This is one of a thirty part exposé on the Children of the Legion. This group of women, then girls, in the Regnum Christi, share their stories of abuse, neglect and the aftermath of being children in the Regnum Christi. For a complete list of stories to date, view Children of the Legion.
I arrived at college as avid an RC member as ever. My roommate was RC also, and we intended to support each other. That was tested right away, as we found out that our college had banned Regnum Christi from campus and would not allow Legionary priests on campus either. (At the time this was very puzzling to me. Who could possibly object to RC, especially on our nearest RC center was hours away. And worst of all, when we called the consecrated there and asked if they would be willing to come to our area ever, they told us, “Start a team yourselves. When you have a flourishing team, we’ll come do a retreat for them. But it’s not worth it to come out for just you two. Don’t ask us to do anything for you — ask what you can do to start RC on your campus.”
That was yet another nail in the coffin for me. Ever since I’d arrived home, I’d been discovering more and more that all that about being “special” or “extra valuable” was a lie. My value was determined by what I had already done, without help. I had expected to be given some training or guidance before being given an apostolic responsibility, but that never happened. Instead I would be told “Start a girls’ club” or “Start an RC team.”
My roommate and I batted the idea around of starting a team, but both of us are a little shy, we were new on campus, and we didn’t want to make waves. Neither of us “recruited” anyone. So no consecrated ever came.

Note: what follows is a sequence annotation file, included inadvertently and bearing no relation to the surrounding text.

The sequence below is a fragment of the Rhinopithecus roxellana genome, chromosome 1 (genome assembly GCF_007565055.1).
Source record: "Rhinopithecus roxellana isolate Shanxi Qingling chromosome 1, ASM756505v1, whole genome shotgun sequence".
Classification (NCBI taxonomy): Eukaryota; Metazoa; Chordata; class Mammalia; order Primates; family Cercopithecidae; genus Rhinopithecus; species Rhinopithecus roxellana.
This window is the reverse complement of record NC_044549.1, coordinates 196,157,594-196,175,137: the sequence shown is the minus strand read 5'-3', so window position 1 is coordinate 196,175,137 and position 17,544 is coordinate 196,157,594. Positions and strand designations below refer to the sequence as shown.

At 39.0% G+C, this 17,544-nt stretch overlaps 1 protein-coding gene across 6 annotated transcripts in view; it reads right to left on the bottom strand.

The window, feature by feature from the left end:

I spent a little time trying to impress a boy who was rumored to be in Regnum Christi, but it didn’t really work out. He was a nice guy, but not at all sure what he wanted to do with his life, and not actually involved in RC either. Besides, I was too busy hanging out with a guy in whom I was emphatically NOT interested in, but couldn’t seem to stay away from, named John.
I was delighted to find that one of my old classmates had arrived at the same college as I had. That brought the total of former precandidates I knew up to two (another I had run into at a retreat, and we emailed from time to time). We talked a bit about our experiences, but weren’t really sure what else to say except “Those were the good old days.” My email buddy kept telling me I should join this website called “Face Book” where I might be able to get in touch more of us. I put it off for over a year, though. I was just busy having a good time at college.